The International Federation of
Journalists (IFJ) today protested to the Tunisian government over the action of
police who laid siege to the offices of Tunisian Syndicate of Journalists
and assaulted the union's President after he tried to enter the building.
"This is heavy-handed and violent
interference in journalism," said Aidan White, IFJ General Secretary. "It is
unacceptable and demonstrates the intolerance of a regime which puts power
politics before democracy."
According to reports from the
Syndicat National des Journalistes Tunisiens (SNJT) the union President Neji Beghori
was today barred from entering the offices, assaulted and dragged away by police. The
offices were surrounded by more than 100 policemen after a Tunisian Court ordered the officers of
the union to hand over the keys to the building.
The SNTJ has been split following an
internal dispute which has focused on the union leadership's uncompromising
demands for independence and their unwillingness to publicly endorse President
Ben Ali in national elections next month. A rival faction organised an
extraordinary congress last month and elected new leaders, the majority of them
strong supporters of the ruling RDC party. They also sent a message of support
to the President.
This congress was widely condemned
by national and international human rights groups as politically motivated.
SNTJ leaders, who had failed to win
a court order against the rival congress planned their own meeting to be held
this week, but the IFJ warns that such a meeting will be compromised if there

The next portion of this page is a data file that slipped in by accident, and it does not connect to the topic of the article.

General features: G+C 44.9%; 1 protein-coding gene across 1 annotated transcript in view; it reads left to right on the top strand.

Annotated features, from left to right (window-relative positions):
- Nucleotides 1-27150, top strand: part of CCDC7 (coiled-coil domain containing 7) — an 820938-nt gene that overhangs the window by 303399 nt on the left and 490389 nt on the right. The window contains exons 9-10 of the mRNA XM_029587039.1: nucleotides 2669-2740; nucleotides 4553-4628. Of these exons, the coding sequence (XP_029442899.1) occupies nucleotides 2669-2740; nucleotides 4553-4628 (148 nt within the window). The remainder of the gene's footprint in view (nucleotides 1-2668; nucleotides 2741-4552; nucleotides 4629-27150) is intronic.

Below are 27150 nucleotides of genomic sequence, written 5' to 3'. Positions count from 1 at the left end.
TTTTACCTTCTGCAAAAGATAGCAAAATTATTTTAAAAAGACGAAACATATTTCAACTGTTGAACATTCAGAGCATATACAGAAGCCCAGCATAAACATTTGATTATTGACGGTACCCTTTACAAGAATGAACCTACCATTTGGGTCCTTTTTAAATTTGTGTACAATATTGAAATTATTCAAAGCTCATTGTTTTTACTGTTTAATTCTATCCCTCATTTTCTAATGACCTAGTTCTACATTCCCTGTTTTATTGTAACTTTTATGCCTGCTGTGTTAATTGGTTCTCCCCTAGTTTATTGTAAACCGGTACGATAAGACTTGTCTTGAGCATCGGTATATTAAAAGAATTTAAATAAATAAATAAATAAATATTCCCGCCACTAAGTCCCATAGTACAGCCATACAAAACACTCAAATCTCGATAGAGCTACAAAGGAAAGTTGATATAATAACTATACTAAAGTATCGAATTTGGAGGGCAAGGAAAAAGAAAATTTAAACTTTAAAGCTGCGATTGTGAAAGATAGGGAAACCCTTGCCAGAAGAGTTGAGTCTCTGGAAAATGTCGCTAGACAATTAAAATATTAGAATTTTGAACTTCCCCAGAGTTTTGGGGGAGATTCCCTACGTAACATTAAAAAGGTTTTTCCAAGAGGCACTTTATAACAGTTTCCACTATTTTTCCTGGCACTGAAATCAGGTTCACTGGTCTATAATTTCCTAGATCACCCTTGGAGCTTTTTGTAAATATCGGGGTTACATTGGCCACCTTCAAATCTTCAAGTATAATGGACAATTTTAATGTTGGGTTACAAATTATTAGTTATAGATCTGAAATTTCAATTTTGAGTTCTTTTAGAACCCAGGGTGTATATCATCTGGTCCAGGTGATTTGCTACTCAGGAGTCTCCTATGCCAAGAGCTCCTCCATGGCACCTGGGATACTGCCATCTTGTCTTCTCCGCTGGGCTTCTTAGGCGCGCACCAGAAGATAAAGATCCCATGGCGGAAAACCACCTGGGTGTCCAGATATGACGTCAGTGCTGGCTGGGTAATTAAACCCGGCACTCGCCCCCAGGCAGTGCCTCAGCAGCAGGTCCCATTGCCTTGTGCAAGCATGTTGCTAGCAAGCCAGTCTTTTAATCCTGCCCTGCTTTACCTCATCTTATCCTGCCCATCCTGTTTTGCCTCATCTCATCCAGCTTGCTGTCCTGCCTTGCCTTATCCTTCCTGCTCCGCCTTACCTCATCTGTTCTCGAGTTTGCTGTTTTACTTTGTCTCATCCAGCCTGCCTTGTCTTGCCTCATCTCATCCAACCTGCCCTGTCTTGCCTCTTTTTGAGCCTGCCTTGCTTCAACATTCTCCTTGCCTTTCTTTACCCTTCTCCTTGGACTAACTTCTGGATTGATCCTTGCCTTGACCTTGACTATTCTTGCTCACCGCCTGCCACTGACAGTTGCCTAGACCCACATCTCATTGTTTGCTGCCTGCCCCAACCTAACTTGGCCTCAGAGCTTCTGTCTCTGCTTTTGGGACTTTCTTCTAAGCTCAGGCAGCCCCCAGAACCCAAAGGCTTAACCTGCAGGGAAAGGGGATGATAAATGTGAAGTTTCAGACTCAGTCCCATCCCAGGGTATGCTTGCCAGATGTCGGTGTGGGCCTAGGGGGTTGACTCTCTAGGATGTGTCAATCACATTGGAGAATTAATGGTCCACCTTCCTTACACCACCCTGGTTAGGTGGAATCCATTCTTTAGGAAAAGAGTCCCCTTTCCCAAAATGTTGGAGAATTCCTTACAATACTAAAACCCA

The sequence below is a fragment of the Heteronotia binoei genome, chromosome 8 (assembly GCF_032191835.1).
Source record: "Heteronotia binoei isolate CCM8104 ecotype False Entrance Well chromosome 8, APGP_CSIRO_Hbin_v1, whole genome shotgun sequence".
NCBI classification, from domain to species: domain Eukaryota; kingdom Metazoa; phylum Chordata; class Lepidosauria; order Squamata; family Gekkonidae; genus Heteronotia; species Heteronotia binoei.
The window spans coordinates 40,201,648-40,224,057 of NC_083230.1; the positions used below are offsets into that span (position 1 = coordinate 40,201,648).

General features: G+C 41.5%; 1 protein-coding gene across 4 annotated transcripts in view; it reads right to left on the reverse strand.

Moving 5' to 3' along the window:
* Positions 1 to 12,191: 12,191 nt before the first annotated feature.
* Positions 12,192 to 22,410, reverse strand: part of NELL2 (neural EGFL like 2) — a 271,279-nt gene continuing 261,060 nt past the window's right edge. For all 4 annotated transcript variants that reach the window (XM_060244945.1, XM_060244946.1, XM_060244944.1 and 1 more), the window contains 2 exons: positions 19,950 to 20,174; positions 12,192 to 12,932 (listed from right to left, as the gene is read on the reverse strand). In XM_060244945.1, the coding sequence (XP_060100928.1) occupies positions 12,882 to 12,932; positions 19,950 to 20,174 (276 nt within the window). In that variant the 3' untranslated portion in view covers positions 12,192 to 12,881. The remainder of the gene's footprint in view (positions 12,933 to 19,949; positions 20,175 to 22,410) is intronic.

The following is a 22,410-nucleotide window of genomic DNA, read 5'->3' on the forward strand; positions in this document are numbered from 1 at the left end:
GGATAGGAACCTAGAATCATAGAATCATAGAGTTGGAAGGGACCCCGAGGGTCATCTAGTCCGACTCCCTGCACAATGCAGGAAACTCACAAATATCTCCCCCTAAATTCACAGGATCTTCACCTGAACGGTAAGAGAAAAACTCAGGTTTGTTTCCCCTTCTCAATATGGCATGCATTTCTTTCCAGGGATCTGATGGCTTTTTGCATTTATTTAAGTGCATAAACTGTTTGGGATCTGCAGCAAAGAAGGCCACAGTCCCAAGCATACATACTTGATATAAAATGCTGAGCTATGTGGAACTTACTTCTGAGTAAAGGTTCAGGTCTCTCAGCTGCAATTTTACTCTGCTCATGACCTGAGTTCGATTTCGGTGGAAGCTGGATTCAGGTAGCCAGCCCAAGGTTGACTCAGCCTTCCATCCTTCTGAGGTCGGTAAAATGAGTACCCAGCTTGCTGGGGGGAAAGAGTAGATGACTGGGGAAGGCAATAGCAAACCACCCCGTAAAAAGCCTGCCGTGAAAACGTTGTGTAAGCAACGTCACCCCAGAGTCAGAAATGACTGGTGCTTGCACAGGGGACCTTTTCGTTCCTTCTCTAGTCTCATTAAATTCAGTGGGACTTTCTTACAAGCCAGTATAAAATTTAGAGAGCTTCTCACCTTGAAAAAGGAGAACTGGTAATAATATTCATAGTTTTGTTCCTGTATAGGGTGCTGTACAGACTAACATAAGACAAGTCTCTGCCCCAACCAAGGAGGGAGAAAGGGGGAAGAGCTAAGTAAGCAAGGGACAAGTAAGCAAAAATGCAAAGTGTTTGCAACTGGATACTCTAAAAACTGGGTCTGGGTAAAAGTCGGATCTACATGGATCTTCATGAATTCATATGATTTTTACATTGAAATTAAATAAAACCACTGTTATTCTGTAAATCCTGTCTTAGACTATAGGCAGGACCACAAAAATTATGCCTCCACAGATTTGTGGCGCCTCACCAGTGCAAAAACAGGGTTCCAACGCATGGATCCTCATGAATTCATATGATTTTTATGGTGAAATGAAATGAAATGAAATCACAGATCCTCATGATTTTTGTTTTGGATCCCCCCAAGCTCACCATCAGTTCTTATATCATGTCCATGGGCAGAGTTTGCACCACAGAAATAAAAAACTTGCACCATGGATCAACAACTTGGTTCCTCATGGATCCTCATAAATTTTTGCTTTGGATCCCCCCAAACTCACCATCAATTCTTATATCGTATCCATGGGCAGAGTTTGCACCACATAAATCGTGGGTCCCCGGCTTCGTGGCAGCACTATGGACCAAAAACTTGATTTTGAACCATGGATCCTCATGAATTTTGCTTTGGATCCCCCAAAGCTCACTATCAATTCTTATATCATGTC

is a threat of official violence. "We
are increasingly concerned about this threatening atmosphere and we call on the
authorities to offer guarantees that the meeting will be allowed to proceed,"
"The IFJ has consistently appealed
for peaceful and democratic solutions to the problems of Tunisian journalism,"
said White. "Normally, court orders are enforced in a non-violent manner, but
the authorities are determined to make a show of their authority and in the
process to teach independent journalists a lesson."
The IFJ says that it will support
fresh efforts to end the damaging rift that has divided journalists. The IFJ
Executive Committee will meet in November to decide how to further support
colleagues in Tunisia.
"Political interference in the heat
of a Presidential election is not uncommon," said White, "but in Tunisia the
impact can be damaging and long term. We need all journalists to focus on professional
solidarity not party preference."
For more information contact the IFJ
at +32 2 235 2207
The IFJ represents over 600,000 journalists
in 123 countries worldwide